• Everyone playing a melodic or harmonic instrument knows the chord changes. I can’t tell you how often I discover no one knows the changes except the rhythm guitarist.
  • Drummers can be excused from knowing the changes (though savy drummers will know anyway) but should, like everyone, know the arrangement like the back of their hand. Drummers rehearse the songs till they don’t miss a single arrangement change, ie if they are supposed to play the ride on the chorus, they don’t play the first half bar on the hat and then sheepishly switch over.
  • Prepare for the way you are actually going to track the material. It is shocking how often a band will rehearse one way, and then show up at the studio and struggle to perform under entirely different circumstances.
  • If you usually play an acoustic instrument and sing, but plan on overdubbing your instruments and vocals separately in the studio, rehearse them separately so you are ready to do so.
  • If you are going to track the band without a scratch vocal, rehearse the band without any vocals.
  • If you are going to record to a click, rehearse the band with a metronome pumping through your PA or into headphones. Hold your rehearsals to the same standards you will hold for the recording regarding the click. If you can’t hold to a click in rehearsal, it’s not going to get easier in the studio. Rehearse more or devise a new plan.
  • Record your rehearsals and analyze the band’s performance. These demos should be telling – yes, the sound will get better in the studio, but the performances will not. If you are grimacing and groaning while listening back, there’s a problem – track down the musical or performance issue and fix it in rehearsal.
  • Change up the parameters of rehearsals to give yourself a chance to hear the music in different ways. Don’t wait to get to the studio to hear what the bass part is, or what the keyboard player’s been playing. Try low volume rehearsals, no drums rehearsals, rhythm section only rehearsals, unplugged rehearsals, etc. You may discover issues that had been hiding in the rehearsal room volume wash.
  • Use your rehearsals as an opportunity to learn what you need to hear to play or sing your part cleanly and expressively. Many inexperienced musicians do poorly on stage and in the studio because they have not yet learned what they need in their monitors or phones, and thus can’t request what they need from the engineer. Don’t put yourself in the position of fighting your monitoring. Allow time to experiment in your rehearsal room, and make sure you get what you need in the studio – don’t suffer any BS from an inexperienced or insensitive engineer when it comes to cue mixes.
  • Lead vocalists should learn to play their vocal melody on an instrument other than voice. This is an incredibly instructive exercise that will help solidify the shape of the melody in your mind, train your ear, improve your pitch, and show you where there is room for inflection and expression.
  • Every background singer should learn his/her part to to the point you can sing it without hearing the lead vocal. To my mind if you can’t sing your part without the lead vocal, you have not yet written a part, you’re improvising.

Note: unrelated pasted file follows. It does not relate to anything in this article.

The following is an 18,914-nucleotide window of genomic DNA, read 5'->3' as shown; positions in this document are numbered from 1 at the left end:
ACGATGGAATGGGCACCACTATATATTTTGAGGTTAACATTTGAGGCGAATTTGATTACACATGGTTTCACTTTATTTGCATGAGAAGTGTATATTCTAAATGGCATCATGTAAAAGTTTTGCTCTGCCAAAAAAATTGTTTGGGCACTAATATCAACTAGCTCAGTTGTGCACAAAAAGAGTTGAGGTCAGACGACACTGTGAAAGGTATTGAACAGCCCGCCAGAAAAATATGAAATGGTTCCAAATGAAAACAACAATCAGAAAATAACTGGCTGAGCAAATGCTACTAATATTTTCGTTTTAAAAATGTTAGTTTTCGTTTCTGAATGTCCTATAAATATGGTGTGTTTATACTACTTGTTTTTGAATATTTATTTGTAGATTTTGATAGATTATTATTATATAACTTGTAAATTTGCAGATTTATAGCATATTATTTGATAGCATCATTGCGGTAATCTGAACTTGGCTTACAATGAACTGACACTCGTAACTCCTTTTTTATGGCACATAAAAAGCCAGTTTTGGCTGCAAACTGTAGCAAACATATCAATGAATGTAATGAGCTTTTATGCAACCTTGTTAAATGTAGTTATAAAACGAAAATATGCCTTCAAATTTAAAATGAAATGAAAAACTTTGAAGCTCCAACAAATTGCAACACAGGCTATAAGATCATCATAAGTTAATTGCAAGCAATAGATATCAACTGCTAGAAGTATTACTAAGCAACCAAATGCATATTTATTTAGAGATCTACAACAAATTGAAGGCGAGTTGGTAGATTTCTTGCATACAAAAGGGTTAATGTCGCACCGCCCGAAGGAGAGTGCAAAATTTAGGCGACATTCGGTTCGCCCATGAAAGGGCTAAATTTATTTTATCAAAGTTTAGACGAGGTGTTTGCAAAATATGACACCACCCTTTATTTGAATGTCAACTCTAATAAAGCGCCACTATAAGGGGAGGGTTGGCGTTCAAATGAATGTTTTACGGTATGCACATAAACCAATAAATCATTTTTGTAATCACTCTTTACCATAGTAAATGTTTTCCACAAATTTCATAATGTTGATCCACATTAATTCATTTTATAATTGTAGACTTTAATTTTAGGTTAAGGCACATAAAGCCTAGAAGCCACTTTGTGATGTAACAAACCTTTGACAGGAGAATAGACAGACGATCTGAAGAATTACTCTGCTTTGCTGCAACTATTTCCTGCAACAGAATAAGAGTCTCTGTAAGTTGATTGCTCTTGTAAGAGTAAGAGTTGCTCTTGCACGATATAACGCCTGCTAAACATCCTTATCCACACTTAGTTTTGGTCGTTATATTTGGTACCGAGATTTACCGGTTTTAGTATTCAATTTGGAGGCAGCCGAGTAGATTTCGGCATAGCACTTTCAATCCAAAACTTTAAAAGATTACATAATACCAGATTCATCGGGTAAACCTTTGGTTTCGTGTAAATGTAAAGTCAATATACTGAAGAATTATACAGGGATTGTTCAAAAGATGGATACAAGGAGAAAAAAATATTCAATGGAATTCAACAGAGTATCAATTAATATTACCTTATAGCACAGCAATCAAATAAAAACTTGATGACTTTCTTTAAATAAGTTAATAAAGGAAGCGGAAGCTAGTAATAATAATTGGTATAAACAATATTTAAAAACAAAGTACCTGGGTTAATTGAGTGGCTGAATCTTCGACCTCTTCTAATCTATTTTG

• Background vocalists should practice the same approach listed above for lead vocalists. Don’t wait for me to “discover” what your background part actually is while pitch-correcting it.
  • If yours is a “harmony band” or otherwise strongly features background vocals, hold vocal focused rehearsals. Work note by note till the parts are tight.
  • Lead players in any pop genre should write solos and rehearse them, without question. If you’re on a budget you need to nail the guitar solo in 20 minutes, not 2 hours. Improvising in the studio is imperative for improv-based genres, inappropriate for a pop/rock band on a budget.
  • As my music teacher used to say, if you rehearse a lick 10 times in a row and finally nail it the tenth time, that’s a 10% success rate – that’s an F. Even if you nail by the fourth try, that’s 25% – still an F. Go into the studio like that, and under the gun you may not nail the lick once. Remember – an amateur rehearses till he gets it right. A professional rehearses till he can’t get it wrong.

Keep a view of the big picture

Music tends to be an ego-driven exercise, and I know because production and engineering tend to be as well. When you’re on a budget, you literally cannot afford to let egos get in the way of your project and your goals. Remember that you have to set priorities, and you’re going to have to let some things go. Remember that when people listen to your record they hear music: not a guitar tone, or a drum fill, or a really cool automated delay effect (though I really want to nail that delay effect, too). Does the track groove and support the vocal? Does the vocal connect and tell the story? Does the song hold your interest? Does the mix fit your genre? Does the performance represent your band well? If you were to hand someone the disc right now, for what would you be making excuses? These are questions that will help you focus your efforts on the important tasks to reach your goals for the project.